Authors: Securonix Labs
Feature Engineering is the process of selecting and extracting useful, predictive signals from data. The goal is to create a set of features that best represent the information contained in the data, producing a simpler model that generalizes well to future observations. Methods range from statistical analysis of feature distribution in the dataset, especially in supervised learning where it can be correlated to the target classes, to nontrivial transformations and synthesis of desired characteristics based on the business domain knowledge. The latter part, domain expertise, is the top circle in the Venn diagram of data science:
In cybersecurity, domain expertise is also a key missing ingredient in the skillset of the new generation of data scientists flocking into security analytics in recent years. In the field, we used to have conversations with SOC analysts on sensors to use and the meaning of analytics results to security; now, it’s mostly discussions with freshly minted data science teams on algorithms to use and distributions to apply. There is a significant gap between the two camps, and insufficient amount of talent crossing it. Both statistical and security knowledge are absolutely critical for the successful implementation of machine learning in cybersecurity, and their importance is most pronounced in the feature engineering process, the science and the art of it.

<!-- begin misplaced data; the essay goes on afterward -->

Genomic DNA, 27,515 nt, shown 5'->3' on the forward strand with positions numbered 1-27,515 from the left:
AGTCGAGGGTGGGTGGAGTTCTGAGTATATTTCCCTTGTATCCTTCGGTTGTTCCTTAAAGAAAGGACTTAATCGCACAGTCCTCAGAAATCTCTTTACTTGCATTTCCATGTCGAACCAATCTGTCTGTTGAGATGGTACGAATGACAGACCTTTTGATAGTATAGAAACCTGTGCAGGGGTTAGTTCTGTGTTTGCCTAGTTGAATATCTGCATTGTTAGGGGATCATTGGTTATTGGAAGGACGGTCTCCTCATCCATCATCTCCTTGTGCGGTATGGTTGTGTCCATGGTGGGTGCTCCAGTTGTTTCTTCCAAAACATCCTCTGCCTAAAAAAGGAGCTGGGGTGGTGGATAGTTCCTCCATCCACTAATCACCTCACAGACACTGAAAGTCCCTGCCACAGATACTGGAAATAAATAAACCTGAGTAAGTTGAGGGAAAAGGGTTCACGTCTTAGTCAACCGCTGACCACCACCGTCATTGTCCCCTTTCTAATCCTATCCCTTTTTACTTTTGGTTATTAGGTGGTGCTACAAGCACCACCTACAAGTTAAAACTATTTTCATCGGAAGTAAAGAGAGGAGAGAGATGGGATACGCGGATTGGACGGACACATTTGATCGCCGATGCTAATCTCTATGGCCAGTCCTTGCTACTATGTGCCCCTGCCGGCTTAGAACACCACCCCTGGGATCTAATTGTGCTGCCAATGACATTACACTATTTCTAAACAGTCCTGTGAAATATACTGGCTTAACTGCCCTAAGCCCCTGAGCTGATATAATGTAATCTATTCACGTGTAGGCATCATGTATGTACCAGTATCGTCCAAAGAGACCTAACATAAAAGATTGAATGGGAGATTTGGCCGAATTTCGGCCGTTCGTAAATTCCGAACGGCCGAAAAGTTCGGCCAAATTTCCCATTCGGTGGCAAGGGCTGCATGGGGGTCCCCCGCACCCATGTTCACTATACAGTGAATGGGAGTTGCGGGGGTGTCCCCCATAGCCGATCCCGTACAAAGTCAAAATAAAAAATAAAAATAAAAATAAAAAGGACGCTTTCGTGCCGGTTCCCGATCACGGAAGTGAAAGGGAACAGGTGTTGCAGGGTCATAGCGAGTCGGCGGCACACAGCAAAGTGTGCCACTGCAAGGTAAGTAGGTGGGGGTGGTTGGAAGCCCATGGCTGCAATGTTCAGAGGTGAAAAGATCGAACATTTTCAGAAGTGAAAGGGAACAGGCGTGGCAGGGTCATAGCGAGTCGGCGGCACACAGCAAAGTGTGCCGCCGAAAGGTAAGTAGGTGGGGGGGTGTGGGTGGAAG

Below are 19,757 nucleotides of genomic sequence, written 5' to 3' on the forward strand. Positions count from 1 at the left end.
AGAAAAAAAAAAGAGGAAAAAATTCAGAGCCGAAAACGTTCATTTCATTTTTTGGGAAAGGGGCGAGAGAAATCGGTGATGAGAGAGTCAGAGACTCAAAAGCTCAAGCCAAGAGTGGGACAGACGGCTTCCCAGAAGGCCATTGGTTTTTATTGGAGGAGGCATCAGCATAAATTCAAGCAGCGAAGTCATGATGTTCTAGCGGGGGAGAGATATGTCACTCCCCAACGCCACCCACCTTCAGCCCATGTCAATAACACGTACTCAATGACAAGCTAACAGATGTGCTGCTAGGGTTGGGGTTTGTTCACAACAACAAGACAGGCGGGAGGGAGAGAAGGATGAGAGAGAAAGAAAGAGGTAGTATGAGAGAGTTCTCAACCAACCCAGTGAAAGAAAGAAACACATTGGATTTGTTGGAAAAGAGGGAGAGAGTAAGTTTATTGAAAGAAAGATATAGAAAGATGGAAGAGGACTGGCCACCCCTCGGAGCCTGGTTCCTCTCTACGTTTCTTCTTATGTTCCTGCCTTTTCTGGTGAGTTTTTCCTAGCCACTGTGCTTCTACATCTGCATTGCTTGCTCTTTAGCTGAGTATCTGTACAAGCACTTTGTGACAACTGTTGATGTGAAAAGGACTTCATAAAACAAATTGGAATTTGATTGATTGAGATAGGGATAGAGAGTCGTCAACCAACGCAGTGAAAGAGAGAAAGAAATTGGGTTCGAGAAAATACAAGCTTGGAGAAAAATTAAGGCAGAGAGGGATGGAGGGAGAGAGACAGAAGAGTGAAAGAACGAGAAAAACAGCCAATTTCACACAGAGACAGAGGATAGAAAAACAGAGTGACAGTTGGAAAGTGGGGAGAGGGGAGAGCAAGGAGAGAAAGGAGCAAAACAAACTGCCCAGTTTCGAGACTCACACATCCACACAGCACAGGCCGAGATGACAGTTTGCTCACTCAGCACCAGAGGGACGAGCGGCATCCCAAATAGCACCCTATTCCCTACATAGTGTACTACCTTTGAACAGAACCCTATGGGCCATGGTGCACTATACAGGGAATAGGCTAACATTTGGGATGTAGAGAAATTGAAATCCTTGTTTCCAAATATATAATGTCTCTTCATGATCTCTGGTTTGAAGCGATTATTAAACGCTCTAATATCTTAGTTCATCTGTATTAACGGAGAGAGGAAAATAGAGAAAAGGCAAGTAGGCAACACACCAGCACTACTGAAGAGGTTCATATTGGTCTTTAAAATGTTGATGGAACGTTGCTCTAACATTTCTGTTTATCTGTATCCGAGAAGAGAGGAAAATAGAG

Data exploration is a critical step in identifying features with high information content necessary to build a stable model with good predictive power. Whether using visual analytics tool like Tableau, statistical package like R or a simple Excel spreadsheet, we want to find features (or combinations of thereof) that reflect or approximate implicit signals in the data, and avoid irrelevant or redundant features that represent the noise and lead to overfitting. Obvious extremes, like features with a single unique value (zero variance predictors) and features where each value is unique in the dataset (e.g. transaction ID in the log) are absolutely uninformative and should be excluded. On the other hand, near-zero variance predictors, where in addition to a prevailing common value there is a minor fraction of different values, might prove valuable in identifying exotic classes or clusters, or in a severely imbalanced dataset (https://tgmstat.wordpress.com/2014/03/06/near-zero-variance-predictors/).
Example of redundant feature (left: feature y provides the same information as x) and irrelevant feature (right: feature y does not discriminate between the clusters defined by x). http://www.jmlr.org/papers/volume5/dy04a/dy04a.pdf